What is Lean Six Sigma: A Complete Overview
Whether you’ve heard of this as part of the jargon during project meetings and wondered what Lean Six Sigma is all about, or you have peers and LinkedIn connections that have a certification in Lean Six Sigma and you’re wondering if you should get certified as well, this article is just for you.
This article is aimed at being simple, short, and practical. By the end of this article, you will have learned what exactly Lean Six Sigma is, beyond the conference jargon, how Lean and Six Sigma are actually different, the tools used, and the certifications. But first...
A Lean bit of history
It all started with Motorola developing the Six Sigma program to tackle the traditional practices that left much to be desired when it came to quality. Little did anyone know that this would spur a new wave of innovation and spring an entirely new field of study - quality management.
Motorola’s success, to the tune of $16 Billion in savings, set an example to companies from every industry - from manufacturing to health care - that quality management was a serious money-saver. Six Sigma spread like wildfire.
On the other hand, Lean found its beginnings in the assembly lines of Henry Ford’s automobile factory. From parts that could be interchanged to the first moving conveyor, efficiency was for the first time designed into the production line itself. This design of systems led to achieving outcomes of high-quality while keeping the cost low.
And just like Six Sigma’s widespread adoption, Lean gained a reputation quickly as well.
But it’s easy to conflate the two in terms of their goals and the benefits their adoption offers.
The difference between Lean & Six Sigma
When it comes to Lean, think efficiency. All of the efforts in Lean practices is to minimize delays, wastage, and errors. On the other hand, Six Sigma concerns itself with quality and consistency.
While Six Sigma tackles the issue of manufacturing products and services that make meeting quality standards a run-of-the-mill affair, ensuring that - by analogy - your go-to restaurant makes your favorite dish just like when you had it for the first time, Lean makes your service itself, better.
What is the oft-repeated phrase DMAIC?
Anyone even vaguely familiar with the subject of Lean Six Sigma knows of this acronym.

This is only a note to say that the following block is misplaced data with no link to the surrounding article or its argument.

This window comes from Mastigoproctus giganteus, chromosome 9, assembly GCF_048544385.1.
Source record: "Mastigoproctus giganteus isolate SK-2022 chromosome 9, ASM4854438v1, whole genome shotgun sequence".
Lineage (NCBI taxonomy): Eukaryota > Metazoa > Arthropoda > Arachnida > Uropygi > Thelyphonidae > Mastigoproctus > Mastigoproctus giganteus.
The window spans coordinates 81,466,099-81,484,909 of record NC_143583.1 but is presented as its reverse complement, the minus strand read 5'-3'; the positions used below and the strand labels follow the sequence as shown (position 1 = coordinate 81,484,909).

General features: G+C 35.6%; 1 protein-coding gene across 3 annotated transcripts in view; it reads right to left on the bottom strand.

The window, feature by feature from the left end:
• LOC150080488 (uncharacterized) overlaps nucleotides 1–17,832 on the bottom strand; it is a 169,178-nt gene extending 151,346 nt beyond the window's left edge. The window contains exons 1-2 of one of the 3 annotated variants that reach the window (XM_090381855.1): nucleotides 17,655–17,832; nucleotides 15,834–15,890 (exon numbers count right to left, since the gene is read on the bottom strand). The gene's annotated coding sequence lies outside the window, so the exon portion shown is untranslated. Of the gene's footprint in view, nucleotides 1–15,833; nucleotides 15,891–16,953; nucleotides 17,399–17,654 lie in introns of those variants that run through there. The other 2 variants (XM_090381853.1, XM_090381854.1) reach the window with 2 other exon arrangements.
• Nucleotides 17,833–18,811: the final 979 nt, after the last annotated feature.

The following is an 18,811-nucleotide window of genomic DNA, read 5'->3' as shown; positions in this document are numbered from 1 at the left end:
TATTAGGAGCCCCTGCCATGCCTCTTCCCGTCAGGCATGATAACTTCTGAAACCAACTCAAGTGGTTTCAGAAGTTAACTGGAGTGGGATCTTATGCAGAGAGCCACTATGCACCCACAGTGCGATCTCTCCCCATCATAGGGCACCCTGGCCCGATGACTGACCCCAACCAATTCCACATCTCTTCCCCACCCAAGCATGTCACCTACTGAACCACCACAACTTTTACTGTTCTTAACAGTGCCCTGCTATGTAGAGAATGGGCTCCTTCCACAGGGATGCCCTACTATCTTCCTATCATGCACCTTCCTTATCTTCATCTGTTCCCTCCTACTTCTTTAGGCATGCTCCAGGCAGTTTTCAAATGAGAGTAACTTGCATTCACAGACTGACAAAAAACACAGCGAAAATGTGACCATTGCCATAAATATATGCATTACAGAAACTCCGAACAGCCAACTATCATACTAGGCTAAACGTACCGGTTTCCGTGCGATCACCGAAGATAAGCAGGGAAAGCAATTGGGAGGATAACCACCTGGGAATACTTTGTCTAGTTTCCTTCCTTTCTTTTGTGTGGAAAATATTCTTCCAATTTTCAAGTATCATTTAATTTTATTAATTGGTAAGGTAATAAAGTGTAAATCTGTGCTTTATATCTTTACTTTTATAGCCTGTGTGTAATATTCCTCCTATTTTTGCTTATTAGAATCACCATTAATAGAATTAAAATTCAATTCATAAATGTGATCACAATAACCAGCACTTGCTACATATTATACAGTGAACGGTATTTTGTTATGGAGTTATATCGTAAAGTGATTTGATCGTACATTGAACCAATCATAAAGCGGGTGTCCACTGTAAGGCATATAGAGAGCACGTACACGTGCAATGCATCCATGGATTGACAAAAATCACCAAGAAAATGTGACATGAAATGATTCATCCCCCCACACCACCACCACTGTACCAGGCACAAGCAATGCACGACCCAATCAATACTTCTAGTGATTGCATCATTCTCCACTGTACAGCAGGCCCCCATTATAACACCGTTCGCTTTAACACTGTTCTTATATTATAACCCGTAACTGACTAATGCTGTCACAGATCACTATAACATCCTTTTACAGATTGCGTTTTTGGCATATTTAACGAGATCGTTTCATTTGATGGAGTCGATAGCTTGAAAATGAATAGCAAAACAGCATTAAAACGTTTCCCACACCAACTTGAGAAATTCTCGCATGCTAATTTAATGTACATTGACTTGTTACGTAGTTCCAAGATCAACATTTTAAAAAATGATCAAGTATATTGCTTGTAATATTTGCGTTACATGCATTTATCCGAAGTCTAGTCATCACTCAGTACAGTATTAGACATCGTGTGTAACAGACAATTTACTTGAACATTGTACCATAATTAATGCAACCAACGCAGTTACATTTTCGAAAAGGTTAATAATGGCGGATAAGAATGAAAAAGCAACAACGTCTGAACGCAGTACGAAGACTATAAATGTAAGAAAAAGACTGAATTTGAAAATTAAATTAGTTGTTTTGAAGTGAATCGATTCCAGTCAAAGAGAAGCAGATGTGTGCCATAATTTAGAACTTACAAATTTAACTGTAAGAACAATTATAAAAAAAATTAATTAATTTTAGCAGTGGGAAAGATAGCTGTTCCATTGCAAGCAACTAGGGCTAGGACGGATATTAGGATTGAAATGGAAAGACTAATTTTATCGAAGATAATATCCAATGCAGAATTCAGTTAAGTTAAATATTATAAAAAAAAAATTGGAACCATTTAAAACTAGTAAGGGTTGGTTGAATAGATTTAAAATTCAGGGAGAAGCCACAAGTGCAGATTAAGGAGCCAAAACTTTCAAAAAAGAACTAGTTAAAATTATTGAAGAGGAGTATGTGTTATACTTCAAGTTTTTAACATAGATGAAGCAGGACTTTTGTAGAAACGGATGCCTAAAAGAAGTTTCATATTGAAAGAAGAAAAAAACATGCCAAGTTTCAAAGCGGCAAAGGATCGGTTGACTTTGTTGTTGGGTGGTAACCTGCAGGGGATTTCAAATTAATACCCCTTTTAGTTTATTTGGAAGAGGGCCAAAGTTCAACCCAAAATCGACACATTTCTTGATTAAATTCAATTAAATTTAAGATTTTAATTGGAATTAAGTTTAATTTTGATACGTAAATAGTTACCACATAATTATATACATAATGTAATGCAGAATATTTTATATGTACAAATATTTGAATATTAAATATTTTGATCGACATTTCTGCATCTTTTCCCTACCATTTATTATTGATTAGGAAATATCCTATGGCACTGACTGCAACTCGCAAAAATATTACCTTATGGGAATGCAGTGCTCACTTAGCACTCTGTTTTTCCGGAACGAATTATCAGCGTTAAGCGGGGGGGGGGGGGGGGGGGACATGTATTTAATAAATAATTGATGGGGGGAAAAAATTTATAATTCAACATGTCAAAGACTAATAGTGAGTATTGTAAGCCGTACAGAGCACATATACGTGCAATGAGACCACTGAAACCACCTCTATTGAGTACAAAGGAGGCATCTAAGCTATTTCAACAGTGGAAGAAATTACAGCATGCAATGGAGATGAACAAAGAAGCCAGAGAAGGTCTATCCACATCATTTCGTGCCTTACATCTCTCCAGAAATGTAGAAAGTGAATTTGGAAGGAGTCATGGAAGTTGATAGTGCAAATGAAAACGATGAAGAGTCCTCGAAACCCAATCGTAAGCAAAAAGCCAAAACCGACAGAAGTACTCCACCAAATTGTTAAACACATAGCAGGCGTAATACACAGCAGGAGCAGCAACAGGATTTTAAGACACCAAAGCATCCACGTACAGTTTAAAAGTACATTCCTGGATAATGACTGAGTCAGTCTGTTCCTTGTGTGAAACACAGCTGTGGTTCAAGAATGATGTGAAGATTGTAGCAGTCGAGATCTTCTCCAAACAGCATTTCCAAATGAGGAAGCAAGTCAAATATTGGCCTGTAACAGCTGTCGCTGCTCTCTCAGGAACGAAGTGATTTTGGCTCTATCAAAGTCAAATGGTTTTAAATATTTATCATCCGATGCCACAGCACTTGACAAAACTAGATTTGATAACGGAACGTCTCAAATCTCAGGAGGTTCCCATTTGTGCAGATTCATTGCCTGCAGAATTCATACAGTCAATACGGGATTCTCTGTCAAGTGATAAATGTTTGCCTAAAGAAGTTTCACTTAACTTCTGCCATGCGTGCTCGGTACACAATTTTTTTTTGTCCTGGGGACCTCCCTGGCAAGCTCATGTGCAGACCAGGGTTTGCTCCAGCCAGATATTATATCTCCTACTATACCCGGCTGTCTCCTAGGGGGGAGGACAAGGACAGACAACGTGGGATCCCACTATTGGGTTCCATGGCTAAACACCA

DMAIC is essentially a framework that is adopted by quality management professionals who use Lean Six Sigma to set up their company’s processes.
Here is a quick breakdown of each step along with what they stand for in the acronym.
Step # 1: Define - Identifying the benefits and costs whilst actively considering the problems and opportunities involved is the first step of the DMAIC framework. This is done from a business perspective.
Step # 2: Measure - Now that the feasibility and justification for beginning a new project have been established, it’s time to set up tangible, measurable goals. Goals such as “improving customer service” or “reducing assembly line delays” are vague. Instead, establish goals along the lines of “improving customer service by 20%” (which would require you to establish what that improvement is, really) and “reducing assembly line delays by an hour” (which leads to follow up questions on where exactly is there room for improvement).
Step # 3: Analyze - This step is where the brainstorming really takes place with regards to how the targets can be met. Various solutions are posited and compared.
Step # 4: Improve - From hiring and training resources to acquiring new equipment to setting up new processes and procedures, this step is all about implementing the solution finalized in step 3.
Step # 5: Control - Assuming that step 4 follows through successfully, step 5 is then concerned with maintenance - to see to it that the process is standardized and any changes in it are a result of conscious decisions only.